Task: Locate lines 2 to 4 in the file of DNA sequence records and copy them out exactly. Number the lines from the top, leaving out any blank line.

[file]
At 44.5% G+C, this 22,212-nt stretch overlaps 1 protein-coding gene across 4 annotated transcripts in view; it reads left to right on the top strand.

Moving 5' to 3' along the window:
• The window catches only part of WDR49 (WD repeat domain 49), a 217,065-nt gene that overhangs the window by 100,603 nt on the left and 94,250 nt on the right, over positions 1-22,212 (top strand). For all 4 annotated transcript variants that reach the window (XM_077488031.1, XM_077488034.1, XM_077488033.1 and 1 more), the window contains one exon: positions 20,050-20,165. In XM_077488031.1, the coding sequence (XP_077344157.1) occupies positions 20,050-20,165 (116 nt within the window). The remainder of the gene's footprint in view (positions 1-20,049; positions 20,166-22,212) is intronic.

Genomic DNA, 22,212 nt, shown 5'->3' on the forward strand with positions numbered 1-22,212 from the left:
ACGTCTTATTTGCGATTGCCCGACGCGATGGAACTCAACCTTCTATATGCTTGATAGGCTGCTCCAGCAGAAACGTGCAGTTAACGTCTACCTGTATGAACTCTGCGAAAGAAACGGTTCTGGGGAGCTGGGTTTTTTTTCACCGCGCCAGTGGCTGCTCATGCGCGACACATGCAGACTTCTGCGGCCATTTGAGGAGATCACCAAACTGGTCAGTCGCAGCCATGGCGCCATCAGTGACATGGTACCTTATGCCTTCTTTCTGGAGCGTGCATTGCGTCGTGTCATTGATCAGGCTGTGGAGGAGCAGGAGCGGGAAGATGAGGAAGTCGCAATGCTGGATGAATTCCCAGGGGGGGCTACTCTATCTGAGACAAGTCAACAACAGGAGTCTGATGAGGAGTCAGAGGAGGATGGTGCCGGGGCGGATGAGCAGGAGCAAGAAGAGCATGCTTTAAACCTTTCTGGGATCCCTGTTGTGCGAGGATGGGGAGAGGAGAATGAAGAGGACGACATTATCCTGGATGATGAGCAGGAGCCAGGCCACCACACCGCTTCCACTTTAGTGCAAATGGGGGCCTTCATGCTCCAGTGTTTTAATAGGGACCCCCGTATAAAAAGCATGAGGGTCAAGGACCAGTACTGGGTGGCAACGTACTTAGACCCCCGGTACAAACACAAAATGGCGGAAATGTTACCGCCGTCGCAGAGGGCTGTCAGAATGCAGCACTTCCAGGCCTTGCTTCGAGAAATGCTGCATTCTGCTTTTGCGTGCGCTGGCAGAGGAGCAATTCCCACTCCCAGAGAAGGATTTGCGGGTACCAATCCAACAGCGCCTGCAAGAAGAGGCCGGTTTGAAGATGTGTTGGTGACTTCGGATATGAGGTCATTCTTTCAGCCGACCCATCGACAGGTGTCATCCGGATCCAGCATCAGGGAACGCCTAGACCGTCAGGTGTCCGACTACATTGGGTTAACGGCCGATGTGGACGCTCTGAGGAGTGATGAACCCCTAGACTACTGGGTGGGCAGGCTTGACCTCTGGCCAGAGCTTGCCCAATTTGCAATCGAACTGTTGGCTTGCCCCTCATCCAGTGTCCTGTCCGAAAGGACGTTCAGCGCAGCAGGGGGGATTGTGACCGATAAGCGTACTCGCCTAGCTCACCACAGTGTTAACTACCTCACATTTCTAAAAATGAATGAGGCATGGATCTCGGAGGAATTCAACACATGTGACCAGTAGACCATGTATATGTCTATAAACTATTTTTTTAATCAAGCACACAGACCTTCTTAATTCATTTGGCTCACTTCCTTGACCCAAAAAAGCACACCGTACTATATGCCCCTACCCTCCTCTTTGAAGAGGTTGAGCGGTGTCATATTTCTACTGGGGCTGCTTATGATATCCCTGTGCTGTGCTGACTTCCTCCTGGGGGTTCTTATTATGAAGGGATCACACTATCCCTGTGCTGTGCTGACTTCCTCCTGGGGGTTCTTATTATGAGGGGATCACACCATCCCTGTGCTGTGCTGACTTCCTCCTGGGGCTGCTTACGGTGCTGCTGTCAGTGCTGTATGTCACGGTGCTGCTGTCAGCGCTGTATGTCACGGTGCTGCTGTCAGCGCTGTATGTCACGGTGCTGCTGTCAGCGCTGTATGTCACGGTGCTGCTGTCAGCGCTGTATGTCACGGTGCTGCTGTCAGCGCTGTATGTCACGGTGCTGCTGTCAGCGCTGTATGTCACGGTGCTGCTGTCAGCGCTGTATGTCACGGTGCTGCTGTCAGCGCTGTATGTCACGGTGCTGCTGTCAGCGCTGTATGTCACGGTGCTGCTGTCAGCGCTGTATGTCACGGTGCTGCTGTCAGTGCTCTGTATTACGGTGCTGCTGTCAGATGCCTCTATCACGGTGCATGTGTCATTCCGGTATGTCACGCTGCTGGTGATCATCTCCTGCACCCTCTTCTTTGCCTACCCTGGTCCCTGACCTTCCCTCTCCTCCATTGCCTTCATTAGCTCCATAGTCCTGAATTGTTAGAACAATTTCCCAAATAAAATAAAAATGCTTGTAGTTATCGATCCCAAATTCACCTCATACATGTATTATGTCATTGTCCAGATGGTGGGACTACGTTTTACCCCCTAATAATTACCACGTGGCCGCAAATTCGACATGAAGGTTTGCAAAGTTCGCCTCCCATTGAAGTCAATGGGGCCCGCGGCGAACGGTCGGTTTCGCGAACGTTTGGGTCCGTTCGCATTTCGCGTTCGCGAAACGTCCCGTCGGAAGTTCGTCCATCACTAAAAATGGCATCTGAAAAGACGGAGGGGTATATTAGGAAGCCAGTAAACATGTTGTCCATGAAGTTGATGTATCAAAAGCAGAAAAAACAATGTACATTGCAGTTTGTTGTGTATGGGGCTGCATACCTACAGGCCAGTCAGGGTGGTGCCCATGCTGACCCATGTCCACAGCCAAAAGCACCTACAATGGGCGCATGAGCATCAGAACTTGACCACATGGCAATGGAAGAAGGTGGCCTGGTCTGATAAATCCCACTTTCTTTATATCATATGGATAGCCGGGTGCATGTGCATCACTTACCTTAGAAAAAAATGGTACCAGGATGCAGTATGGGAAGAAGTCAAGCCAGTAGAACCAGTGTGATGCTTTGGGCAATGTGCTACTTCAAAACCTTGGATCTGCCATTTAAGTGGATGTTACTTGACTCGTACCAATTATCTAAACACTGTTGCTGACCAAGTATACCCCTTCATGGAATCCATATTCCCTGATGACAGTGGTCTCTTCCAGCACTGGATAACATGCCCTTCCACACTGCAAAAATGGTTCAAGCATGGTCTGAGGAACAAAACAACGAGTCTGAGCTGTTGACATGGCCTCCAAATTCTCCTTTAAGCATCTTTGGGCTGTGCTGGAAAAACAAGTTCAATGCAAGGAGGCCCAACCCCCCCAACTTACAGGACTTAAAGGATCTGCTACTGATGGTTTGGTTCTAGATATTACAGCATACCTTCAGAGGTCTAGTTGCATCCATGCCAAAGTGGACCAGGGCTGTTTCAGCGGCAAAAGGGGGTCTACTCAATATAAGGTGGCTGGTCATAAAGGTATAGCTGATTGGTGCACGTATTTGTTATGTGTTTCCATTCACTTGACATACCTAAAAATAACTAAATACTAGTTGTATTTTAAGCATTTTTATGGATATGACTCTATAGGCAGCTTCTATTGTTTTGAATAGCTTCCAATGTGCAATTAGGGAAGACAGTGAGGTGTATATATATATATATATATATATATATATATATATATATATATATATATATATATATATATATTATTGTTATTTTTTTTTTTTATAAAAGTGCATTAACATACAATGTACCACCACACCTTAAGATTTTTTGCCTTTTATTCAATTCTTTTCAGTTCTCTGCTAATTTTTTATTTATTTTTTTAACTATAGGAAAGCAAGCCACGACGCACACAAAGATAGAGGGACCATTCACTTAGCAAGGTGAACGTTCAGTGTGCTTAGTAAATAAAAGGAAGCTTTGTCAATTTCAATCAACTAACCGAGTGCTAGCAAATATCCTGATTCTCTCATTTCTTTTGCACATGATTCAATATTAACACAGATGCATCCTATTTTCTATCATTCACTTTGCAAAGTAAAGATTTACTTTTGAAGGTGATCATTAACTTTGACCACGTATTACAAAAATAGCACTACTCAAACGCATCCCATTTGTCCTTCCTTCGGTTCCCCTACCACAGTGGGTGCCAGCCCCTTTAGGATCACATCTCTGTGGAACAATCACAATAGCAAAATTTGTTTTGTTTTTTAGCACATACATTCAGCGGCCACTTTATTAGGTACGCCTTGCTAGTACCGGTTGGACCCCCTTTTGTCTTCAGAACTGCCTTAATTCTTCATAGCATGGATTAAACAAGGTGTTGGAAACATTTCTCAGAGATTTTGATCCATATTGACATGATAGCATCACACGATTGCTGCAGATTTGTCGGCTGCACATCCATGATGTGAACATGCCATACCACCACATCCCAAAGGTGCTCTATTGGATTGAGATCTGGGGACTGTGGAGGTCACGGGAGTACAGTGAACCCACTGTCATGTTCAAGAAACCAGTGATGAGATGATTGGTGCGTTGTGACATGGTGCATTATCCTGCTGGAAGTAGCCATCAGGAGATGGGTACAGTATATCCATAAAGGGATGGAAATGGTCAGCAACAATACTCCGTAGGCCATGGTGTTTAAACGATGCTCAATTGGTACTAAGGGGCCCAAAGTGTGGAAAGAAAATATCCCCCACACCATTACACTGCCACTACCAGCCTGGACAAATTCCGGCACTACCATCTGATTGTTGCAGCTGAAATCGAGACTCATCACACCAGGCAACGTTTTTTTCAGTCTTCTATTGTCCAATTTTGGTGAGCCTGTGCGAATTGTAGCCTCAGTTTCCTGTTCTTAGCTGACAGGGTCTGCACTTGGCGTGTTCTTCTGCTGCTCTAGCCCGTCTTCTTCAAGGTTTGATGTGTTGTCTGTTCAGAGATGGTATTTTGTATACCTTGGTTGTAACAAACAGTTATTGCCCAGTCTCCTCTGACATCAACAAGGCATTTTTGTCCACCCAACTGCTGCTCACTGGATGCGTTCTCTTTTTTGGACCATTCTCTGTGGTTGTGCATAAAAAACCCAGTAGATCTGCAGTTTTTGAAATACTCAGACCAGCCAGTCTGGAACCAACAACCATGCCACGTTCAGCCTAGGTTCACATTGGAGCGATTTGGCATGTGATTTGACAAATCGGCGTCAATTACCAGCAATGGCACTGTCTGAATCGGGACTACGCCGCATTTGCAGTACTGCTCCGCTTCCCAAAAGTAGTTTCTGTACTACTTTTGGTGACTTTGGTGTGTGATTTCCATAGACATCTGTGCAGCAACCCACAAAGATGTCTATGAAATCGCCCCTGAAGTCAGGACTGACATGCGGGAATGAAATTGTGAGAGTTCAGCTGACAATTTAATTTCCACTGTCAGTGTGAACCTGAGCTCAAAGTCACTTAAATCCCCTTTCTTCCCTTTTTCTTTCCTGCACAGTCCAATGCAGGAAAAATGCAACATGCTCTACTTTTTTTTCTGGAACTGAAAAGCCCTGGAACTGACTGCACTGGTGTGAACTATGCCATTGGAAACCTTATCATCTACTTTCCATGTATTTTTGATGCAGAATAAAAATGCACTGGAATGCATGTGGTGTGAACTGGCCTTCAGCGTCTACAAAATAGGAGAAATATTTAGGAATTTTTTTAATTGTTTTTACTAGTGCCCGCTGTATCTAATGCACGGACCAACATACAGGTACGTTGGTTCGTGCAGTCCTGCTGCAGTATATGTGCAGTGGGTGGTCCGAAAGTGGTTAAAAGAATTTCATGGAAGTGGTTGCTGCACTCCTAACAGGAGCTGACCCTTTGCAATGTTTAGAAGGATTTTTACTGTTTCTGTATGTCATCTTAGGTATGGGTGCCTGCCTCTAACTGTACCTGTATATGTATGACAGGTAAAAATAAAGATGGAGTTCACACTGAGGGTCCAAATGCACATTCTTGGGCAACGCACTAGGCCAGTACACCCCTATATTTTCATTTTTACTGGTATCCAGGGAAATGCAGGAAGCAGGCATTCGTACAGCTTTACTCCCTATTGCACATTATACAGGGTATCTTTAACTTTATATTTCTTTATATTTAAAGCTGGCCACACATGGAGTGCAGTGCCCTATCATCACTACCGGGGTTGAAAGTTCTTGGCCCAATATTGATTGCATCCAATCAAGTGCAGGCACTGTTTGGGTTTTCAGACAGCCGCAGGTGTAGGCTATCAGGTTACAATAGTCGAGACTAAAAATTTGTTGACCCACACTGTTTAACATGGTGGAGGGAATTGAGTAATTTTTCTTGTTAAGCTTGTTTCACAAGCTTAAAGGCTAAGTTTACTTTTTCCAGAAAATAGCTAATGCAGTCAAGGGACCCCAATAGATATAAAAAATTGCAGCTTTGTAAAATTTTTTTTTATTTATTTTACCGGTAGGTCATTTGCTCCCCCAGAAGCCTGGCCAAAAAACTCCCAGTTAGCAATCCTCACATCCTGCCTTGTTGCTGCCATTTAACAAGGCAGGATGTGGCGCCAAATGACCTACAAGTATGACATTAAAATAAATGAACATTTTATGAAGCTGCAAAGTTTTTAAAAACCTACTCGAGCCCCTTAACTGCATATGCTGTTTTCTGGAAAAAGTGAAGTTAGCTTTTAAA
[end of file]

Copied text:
Moving 5' to 3' along the window:
• The window catches only part of WDR49 (WD repeat domain 49), a 217,065-nt gene that overhangs the window by 100,603 nt on the left and 94,250 nt on the right, over positions 1-22,212 (top strand). For all 4 annotated transcript variants that reach the window (XM_077488031.1, XM_077488034.1, XM_077488033.1 and 1 more), the window contains one exon: positions 20,050-20,165. In XM_077488031.1, the coding sequence (XP_077344157.1) occupies positions 20,050-20,165 (116 nt within the window). The remainder of the gene's footprint in view (positions 1-20,049; positions 20,166-22,212) is intronic.

Genomic DNA, 22,212 nt, shown 5'->3' on the forward strand with positions numbered 1-22,212 from the left: